MVER Testing is Only Skin Deep
Whether it’s wood or concrete construction, knowledge empowers all players to assess moisture content for optimum results.
Moisture Vapor Emissions Rate (MVER)
Commonly called the calcium chloride test, MVER is a traditional measure of concrete moisture content. Due to its longevity, building contractors still use it. However, installers had used calcium chloride to measure concrete moisture content for decades without any real sense of the science (or lack thereof) behind it. MVER reads the pounds of water per thousand square feet per 24 hours of drying. Most manufacturers recommend readings of between “3” and “5.”
Calcium chloride fails to address the moisture measurement technology that has developed in recent years. While MVER testing estimates concrete moisture content to a very limited depth, it is imprecise. Calcium chloride only measures surface concrete conditions. Building projects continue to be defined by time constraints and budget. Accordingly, installers utilize more curing, sealing, and bond-breaking compounds to speed up the process. This is anathema to calcium chloride. An MVER reading depends on the absence of exactly those compounds that builders increasingly use. Therefore, calcium chloride assessment has become passé in construction and, in fact, has been disallowed for certain concrete applications.
Relative Humidity (RH)
Testing for RH provides a statement of overall moisture content in concrete. Because the RH in situ probes take their readings at a 40% depth, an equilibration moisture content can be determined. Building contractors and building inspectors conduct RH tests to determine the proportional presence of moisture content throughout a concrete slab. The RH test of moisture content via in situ probes is a certified method of satisfying ASTM Standard F2170. An RH test is deployed to identify variations in moisture content in a body of building material which needs to reach a specified moisture content. Industry uses the RH test method for continuous spots checks during a building process. Concrete builders deploy RH tests at multiple locations on a slab to determine its drying status.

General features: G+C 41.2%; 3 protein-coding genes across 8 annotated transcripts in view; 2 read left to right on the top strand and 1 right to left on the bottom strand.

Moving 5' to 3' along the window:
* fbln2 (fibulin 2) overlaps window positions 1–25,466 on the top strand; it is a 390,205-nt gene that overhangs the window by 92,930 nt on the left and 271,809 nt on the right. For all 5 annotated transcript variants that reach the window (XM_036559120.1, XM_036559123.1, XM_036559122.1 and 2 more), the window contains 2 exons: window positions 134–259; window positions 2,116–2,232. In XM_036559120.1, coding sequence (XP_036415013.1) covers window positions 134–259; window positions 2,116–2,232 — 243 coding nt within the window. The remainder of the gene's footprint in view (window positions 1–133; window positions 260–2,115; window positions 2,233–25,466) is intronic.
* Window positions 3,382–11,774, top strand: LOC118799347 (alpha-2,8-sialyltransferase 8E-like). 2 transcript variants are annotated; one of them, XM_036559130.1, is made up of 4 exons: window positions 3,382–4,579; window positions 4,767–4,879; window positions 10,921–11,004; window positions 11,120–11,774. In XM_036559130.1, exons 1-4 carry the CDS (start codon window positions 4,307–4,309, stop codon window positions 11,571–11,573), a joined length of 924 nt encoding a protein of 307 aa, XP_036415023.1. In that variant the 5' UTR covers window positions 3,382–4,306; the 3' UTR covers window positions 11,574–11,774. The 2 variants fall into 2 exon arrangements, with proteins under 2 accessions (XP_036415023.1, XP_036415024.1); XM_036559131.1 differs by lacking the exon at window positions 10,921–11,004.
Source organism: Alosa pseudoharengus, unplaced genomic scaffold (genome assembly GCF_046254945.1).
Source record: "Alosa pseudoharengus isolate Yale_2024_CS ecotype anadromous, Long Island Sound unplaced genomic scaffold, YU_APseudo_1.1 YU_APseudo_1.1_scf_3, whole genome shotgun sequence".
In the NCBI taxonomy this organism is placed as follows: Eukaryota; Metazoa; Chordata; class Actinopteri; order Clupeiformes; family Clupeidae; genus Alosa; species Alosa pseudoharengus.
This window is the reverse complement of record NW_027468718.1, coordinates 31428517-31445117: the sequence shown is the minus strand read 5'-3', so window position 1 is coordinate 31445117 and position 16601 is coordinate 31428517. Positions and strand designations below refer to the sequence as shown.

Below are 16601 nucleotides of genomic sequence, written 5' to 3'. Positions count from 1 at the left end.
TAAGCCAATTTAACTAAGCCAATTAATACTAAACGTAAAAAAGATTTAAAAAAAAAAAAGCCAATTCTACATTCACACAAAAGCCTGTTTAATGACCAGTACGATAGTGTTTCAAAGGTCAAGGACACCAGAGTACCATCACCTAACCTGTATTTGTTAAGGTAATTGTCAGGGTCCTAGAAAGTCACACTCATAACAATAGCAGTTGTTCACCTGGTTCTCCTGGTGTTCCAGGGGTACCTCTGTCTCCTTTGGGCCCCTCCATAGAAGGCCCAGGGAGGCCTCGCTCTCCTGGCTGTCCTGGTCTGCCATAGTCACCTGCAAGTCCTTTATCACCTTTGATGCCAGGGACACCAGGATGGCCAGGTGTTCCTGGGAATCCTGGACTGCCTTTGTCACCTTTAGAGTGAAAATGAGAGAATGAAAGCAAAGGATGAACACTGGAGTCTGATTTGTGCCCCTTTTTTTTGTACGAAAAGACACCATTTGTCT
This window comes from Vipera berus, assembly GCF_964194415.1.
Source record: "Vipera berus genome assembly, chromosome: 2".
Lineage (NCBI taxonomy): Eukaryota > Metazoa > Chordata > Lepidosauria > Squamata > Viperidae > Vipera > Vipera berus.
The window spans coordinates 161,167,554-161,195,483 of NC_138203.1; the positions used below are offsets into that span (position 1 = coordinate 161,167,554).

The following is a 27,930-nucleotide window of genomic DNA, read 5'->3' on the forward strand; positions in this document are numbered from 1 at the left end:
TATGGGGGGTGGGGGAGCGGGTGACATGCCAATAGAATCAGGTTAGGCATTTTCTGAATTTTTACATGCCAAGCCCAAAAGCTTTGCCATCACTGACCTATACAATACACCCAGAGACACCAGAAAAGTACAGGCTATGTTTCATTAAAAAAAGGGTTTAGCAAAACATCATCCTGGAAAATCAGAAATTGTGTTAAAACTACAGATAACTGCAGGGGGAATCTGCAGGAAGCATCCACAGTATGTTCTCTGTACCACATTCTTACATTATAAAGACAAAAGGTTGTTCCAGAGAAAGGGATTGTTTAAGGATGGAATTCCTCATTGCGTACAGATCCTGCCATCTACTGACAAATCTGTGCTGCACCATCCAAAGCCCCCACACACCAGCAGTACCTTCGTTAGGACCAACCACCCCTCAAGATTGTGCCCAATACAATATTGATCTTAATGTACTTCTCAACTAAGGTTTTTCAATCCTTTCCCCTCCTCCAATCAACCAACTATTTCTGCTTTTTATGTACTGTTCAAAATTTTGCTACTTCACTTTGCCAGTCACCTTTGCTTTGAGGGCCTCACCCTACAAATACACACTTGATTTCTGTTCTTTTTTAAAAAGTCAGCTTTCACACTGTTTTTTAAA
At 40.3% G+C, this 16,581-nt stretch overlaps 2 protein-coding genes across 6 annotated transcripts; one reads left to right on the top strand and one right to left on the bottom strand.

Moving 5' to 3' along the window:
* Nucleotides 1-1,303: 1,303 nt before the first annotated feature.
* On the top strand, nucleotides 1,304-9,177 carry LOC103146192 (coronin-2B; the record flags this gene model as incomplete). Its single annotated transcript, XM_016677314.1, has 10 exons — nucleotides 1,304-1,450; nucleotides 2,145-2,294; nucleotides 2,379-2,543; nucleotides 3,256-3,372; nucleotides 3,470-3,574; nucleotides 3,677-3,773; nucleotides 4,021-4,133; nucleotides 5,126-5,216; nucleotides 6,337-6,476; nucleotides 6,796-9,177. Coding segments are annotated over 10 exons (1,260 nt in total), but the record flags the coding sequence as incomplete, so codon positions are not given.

Put simply, RH tests scrutinize the interactive relationship between moisture content of building materials and the RH of its surroundings. Building contractors apply RH tests by implanting in situ probes in the slab. Done repeatedly, building contractors can build data libraries which indicate the eventual onset of equilibrated moisture content (EMC). This data would certainly interest building inspectors.
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